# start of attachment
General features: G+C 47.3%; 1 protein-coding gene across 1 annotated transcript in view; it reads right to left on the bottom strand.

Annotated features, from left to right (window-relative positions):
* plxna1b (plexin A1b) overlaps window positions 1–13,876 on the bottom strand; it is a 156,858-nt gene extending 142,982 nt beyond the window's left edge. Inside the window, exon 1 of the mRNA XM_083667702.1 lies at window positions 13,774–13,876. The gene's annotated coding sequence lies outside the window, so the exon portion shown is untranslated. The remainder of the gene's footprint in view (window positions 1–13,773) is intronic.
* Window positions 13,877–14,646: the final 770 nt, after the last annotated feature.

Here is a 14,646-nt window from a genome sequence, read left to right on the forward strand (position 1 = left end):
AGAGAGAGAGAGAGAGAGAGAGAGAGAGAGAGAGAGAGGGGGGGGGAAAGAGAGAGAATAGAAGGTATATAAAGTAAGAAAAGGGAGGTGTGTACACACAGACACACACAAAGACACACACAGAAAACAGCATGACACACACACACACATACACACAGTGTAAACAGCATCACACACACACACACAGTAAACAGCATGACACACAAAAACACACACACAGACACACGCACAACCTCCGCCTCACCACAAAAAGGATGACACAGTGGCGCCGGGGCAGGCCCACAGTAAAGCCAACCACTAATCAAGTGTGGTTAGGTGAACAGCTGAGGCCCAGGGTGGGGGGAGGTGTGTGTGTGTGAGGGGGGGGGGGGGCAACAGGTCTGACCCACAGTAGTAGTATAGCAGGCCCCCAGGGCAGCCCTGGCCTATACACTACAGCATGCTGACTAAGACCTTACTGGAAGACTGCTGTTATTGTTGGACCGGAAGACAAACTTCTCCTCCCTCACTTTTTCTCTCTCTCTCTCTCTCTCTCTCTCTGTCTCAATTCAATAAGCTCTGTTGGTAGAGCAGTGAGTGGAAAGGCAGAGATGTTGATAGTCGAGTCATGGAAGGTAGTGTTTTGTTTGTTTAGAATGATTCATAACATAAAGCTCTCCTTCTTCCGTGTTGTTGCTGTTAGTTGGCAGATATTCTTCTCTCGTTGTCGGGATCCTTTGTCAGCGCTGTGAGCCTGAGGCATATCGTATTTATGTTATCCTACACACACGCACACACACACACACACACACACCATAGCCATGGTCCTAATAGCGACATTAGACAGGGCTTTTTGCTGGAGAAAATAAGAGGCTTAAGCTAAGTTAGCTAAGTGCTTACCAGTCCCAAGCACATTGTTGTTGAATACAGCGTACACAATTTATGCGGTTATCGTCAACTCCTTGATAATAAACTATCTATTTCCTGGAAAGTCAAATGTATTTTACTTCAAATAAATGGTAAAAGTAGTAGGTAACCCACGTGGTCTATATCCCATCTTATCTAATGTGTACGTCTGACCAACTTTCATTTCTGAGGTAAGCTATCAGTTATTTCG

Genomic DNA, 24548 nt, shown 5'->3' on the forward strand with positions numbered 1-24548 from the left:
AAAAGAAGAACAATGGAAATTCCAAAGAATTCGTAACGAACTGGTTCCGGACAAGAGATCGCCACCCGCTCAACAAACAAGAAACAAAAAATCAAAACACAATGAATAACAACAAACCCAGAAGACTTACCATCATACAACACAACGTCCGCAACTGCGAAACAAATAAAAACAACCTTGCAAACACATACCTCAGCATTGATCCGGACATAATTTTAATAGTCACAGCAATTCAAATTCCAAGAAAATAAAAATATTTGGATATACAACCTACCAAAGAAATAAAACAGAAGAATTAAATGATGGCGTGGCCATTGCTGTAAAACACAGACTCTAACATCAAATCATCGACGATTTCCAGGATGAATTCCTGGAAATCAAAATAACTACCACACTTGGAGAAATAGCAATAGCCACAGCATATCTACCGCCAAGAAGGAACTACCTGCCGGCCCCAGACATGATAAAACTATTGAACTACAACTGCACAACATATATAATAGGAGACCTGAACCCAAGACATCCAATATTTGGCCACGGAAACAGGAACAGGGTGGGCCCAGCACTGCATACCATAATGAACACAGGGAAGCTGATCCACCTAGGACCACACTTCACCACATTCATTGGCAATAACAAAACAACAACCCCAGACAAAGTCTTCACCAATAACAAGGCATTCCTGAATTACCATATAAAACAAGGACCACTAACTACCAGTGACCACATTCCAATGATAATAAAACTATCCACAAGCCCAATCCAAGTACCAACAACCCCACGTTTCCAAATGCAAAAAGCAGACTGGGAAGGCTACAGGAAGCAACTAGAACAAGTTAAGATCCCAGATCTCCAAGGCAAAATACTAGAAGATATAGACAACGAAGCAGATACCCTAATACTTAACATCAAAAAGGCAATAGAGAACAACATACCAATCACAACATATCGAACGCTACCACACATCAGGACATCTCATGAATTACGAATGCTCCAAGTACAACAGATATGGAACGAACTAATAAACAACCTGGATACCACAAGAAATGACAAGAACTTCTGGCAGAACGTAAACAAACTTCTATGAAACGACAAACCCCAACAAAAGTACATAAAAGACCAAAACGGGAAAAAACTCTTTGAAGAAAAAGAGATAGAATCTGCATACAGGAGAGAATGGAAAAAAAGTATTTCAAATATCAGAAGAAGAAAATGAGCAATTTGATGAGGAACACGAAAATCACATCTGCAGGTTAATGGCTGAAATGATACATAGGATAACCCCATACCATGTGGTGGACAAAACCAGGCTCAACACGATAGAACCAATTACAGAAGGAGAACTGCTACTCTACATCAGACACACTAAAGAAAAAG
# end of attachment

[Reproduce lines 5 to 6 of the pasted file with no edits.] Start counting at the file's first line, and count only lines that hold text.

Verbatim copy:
Here is a 14,646-nt window from a genome sequence, read left to right on the forward strand (position 1 = left end):
AGAGAGAGAGAGAGAGAGAGAGAGAGAGAGAGAGAGAGGGGGGGGGAAAGAGAGAGAATAGAAGGTATATAAAGTAAGAAAAGGGAGGTGTGTACACACAGACACACACAAAGACACACACAGAAAACAGCATGACACACACACACACATACACACAGTGTAAACAGCATCACACACACACACACAGTAAACAGCATGACACACAAAAACACACACACAGACACACGCACAACCTCCGCCTCACCACAAAAAGGATGACACAGTGGCGCCGGGGCAGGCCCACAGTAAAGCCAACCACTAATCAAGTGTGGTTAGGTGAACAGCTGAGGCCCAGGGTGGGGGGAGGTGTGTGTGTGTGAGGGGGGGGGGGGGCAACAGGTCTGACCCACAGTAGTAGTATAGCAGGCCCCCAGGGCAGCCCTGGCCTATACACTACAGCATGCTGACTAAGACCTTACTGGAAGACTGCTGTTATTGTTGGACCGGAAGACAAACTTCTCCTCCCTCACTTTTTCTCTCTCTCTCTCTCTCTCTCTCTCTGTCTCAATTCAATAAGCTCTGTTGGTAGAGCAGTGAGTGGAAAGGCAGAGATGTTGATAGTCGAGTCATGGAAGGTAGTGTTTTGTTTGTTTAGAATGATTCATAACATAAAGCTCTCCTTCTTCCGTGTTGTTGCTGTTAGTTGGCAGATATTCTTCTCTCGTTGTCGGGATCCTTTGTCAGCGCTGTGAGCCTGAGGCATATCGTATTTATGTTATCCTACACACACGCACACACACACACACACACACACCATAGCCATGGTCCTAATAGCGACATTAGACAGGGCTTTTTGCTGGAGAAAATAAGAGGCTTAAGCTAAGTTAGCTAAGTGCTTACCAGTCCCAAGCACATTGTTGTTGAATACAGCGTACACAATTTATGCGGTTATCGTCAACTCCTTGATAATAAACTATCTATTTCCTGGAAAGTCAAATGTATTTTACTTCAAATAAATGGTAAAAGTAGTAGGTAACCCACGTGGTCTATATCCCATCTTATCTAATGTGTACGTCTGACCAACTTTCATTTCTGAGGTAAGCTATCAGTTATTTCG